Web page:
Civil War? Why does it matter?


Tyler Murphy

The American Heritage dictionary defines civil war as a war between factions or regions of the same country. This is confusing because it doesn’t really explain the extent of conflict necessary in order to consider it a true civil war. The current administration says the conflict in Iraq is not a civil war because the conflict is relatively isolated to the capital and a few other troubled cities and in order for it to be a civil war, it must spread to the rest of the country. I can see the logic in that to a point, but under this definition you couldn’t consider the American Civil War a civil war because it didn’t expand to the entire United States.

According to the United Nations, 3,709 civilians died in October and the worst single civilian attack since the war began took place last week, killing more than 200 people and injuring over 250. The U.S. has lost 2,884 soldiers since the war began, meaning the losses in one month for civilians is almost 1,000 more than our total since 2003. 21,485 U.S. service men have been seriously wounded and many estimate the civilian deaths over 100,000. One credible independent group that was once given acclaim for their work by the U.S., estimated it over 600,000 deaths since the war began. On any given day between 50 and 80 bodies are found in Baghdad, most of them showing signs of torture by power tools and other industrial equipment.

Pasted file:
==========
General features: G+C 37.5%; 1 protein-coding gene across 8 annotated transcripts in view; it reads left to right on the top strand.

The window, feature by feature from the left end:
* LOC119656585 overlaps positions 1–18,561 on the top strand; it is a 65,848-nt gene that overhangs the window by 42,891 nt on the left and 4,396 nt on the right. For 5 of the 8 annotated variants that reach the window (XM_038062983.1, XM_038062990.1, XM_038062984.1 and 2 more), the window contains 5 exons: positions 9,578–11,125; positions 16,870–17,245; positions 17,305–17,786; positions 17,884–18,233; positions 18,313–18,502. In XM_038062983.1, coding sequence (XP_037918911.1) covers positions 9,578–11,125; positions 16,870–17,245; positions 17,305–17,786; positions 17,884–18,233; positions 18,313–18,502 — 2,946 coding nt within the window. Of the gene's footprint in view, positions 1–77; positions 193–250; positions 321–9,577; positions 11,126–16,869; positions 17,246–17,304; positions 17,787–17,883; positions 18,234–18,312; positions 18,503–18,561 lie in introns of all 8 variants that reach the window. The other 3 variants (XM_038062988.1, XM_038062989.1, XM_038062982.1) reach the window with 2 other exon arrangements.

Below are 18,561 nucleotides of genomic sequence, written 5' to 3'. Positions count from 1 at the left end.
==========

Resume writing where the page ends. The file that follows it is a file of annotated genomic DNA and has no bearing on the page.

United Nations Secretary-General Kofi Annan, when addressing if Iraq should be considered a civil war, said, “Unless something is done drastically and urgently to arrest the deteriorating situation, we could be there. In fact we are almost there,” NBC broadcasting and many other media groups have began calling the violence a civil war despite the fact it has not officially been classified as such by the U.S. or its allies. Former Secretary of State Colin Powell said today, Nov. 29, that Iraq’s violence meets the standard of civil war and that if he were heading the State Department now, he might recommend that the administration use that term.

So why does it matter? Many believe that if the U.S. officially classifies the conflict as a civil war it will be admitting a defeat and encourage more violence. It would further demonstrate the already weakened position of the U.S. and the Iraqi government. This would undoubtedly undermine U.S. efforts to stabilize the region and weaken public support for the war even more. The decision may also cripple an already deeply divided Iraqi democracy. Also by claiming it is a civil war, you must give the insurgency more credit. They become a faction or guerilla movement and no longer represent a few discontented individuals but rather could be perceived as a cause. Effectively a terrorist organization has found a way to transform into a revolutionary group. This would indeed be a victory for those seeking to splinter the country and impair U.S. interests. However these predictions appear to be unfolding already.

At some point however the U.S. will be seen as being arrogant and incompetent if a true civil is recognized by credible organizations or countries and not by us. It has already begun. We will appear even weaker if we are so desperate as to stay in a state of denial. The world will make its own judgments to the conflict in Iraq and then they will make judgments on us. What are they to think of our policy makers or our people? I don’t envy the administration’s position but the time of illusion is over for the American people and the world. I only hope it is now the time of truth for our leaders. It is lose, lose either way. It reminds me of a humorous yet truthful remark I once heard, “if you can’t do something smart, do something right.”